This was very much 'an instinctive shot' and my bullet went straight to where I was looking when I fired, and although the oft-quoted story is that a buffalo cannot be turned she wheeled sideways away from me, when I shot her in the shoulder and she went down. We found she had a bullet wound in her hip, and on butchering the carcass found a .375 soft-nose imbedded in it, which had no doubt been placed there by a poacher. It had not broken the bone but slowed her down, and was no doubt was why she was following slowly behind the herd.
What about the Botswana hunters who were born and bred and grew up hunting in that country? What did they prefer? I am very friendly with the Blackbeard family and was privileged to edit their combined book, The Hunting Blackbeards of Botswana, which was published by Rowland Ward in Johannesburg. The late Dennis Blackbeard used a .458 during his safari days, as did his sons, Gavin and Ronny, and his grandson, Luke, son of Gavin. Ronny and Luke are both PHs in Botswana today and both tell of hairy incidents when their .458s proved adequate.
The famed American gun-writer, the late Jack O'Connor who I had on safari in 1973, told me that the .458 bullet had the best design of any bullet yet made with its parallel sides and rounded nose, and Richard Harland, a one time game ranger employed to eliminate elephant and buffalo in the tsetse fly corridors in Gonarezhou, echoed Jack's words in his book, The Hunting Imperative (Rowland Ward 2001) He wrote, "Whatever the failings of the factory loading, the construction of the 500-grain solid bullet with its thick steel jacket and long, non-tapering shape was, in my opinion, unbeatable and streets ahead of any of the nitro express heavy calibre projectiles of the day..."
There are of course souped-up wildcat variants of the .458 Win Mag, using the same bullet but built on a longer case, like the Ackley, the Watt and the Lott, which gives them some 400 more foot pounds of energy, and of course, more of Taylor's 'knock-down power'. These are options, but only to my knowledge if you are a hand-loader or have a guaranteed supply of ammunition. When my .470 started double discharging, which Cyril Davies said was entirely due to my over-care by sloshing .303 gun oil on the wood every time I cleaned it, which swelled it inside the action and caused both barrels to fire together when the right trigger was pulled, I was able to borrow an Ackley from him while my double was being repaired.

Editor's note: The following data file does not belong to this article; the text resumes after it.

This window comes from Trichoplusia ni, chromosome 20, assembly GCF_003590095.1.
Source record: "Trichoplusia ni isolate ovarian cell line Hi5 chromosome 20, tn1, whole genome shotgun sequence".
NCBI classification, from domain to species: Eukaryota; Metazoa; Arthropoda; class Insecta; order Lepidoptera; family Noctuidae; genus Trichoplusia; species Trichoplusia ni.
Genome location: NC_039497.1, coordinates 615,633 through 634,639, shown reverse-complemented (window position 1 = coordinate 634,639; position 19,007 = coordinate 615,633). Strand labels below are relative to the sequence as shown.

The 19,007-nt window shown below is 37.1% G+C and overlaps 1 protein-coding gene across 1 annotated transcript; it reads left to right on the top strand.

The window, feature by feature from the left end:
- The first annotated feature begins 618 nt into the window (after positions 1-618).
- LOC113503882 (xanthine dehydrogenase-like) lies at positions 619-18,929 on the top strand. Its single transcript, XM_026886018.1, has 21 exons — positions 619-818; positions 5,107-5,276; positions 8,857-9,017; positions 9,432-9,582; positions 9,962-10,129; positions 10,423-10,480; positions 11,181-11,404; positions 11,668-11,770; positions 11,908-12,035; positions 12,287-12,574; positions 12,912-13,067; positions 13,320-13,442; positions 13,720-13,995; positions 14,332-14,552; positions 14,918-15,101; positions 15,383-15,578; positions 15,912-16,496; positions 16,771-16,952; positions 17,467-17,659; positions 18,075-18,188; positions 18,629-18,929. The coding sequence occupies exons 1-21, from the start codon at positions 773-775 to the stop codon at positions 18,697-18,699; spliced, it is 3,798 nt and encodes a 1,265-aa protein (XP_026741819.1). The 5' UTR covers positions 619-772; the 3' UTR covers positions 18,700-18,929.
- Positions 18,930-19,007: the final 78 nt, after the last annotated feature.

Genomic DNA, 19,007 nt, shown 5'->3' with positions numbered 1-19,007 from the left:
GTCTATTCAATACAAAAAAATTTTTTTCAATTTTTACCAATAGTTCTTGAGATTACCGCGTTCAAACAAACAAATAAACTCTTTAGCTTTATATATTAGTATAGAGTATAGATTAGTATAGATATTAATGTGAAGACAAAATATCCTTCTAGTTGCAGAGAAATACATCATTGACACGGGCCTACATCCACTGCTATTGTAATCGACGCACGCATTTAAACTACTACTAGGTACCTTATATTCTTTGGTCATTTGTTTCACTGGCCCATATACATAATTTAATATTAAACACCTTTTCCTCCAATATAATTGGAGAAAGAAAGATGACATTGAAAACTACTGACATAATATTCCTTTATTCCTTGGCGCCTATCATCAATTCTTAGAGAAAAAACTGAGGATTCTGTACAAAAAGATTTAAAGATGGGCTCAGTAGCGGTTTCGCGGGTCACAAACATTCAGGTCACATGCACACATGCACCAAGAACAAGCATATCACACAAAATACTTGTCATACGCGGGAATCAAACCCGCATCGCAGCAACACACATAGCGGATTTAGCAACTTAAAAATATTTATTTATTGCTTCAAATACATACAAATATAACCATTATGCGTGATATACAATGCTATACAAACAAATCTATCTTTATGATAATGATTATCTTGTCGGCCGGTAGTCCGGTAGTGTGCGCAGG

Having limited ammunition I used it sparingly when trying it out, and got caught short by it on my first shot at an elephant. My most used light rifle at this time was a 7x57 Mauser, which had a short bolt action, and when I took a shoulder shot at one of two elephant bulls, not wanting to risk a brain shot with an unfamiliar rifle, I did not pull the bolt of the Ackley back far enough, which had a long bolt action, and got a smoke-stacked case when trying to reload for a back-up shot.
All would have been well if I had not cleared it in time to fire a Texas heart shot at 'my' bull, not realizing that the two bulls had changed sides while they were running away, and I shot the wrong bull! The first bull shortly went down, the other did not. But such was the penetration of the Ackley bullet that after entering the body just forward of the left rear leg it travelled its full length to puncture the right lung, and we shortly found and dispatched it.
My questioner asked me what I thought of the .505 Gibbs for a PH's one-gun back-up weapon. I don't have an opinion as I have never used one. Ballistically it is superior to the .458, having a muzzle velocity of 2300fps with a 525gr bullet giving 6180ft/lbs of muzzle energy against the .458's 500gr bullet having a muzzle velocity of 2130fps giving 5040ft/lbs of muzzle energy. As a game ranger I would certainly take a look at it with its faster and heavier bullet, but I do not know if the trajectory would be the same as the .458's as an 'all species one-gun safari rifle'. It could be an option but I have never found anything wanting in the .458 in this respect.
I did not advise my young questioner to go for a .458 for his safari rifle. If I did and his first dangerous animal nailed him I would likely be in deep trouble with his girl friend. All I said to him was, read what I have said, and if you are still not completely happy with it, then consider the .505 Gibbs. But first ask ex-game ranger Richard Harland what he thinks, who highly praises the .458 while also owning a .505 Gibbs.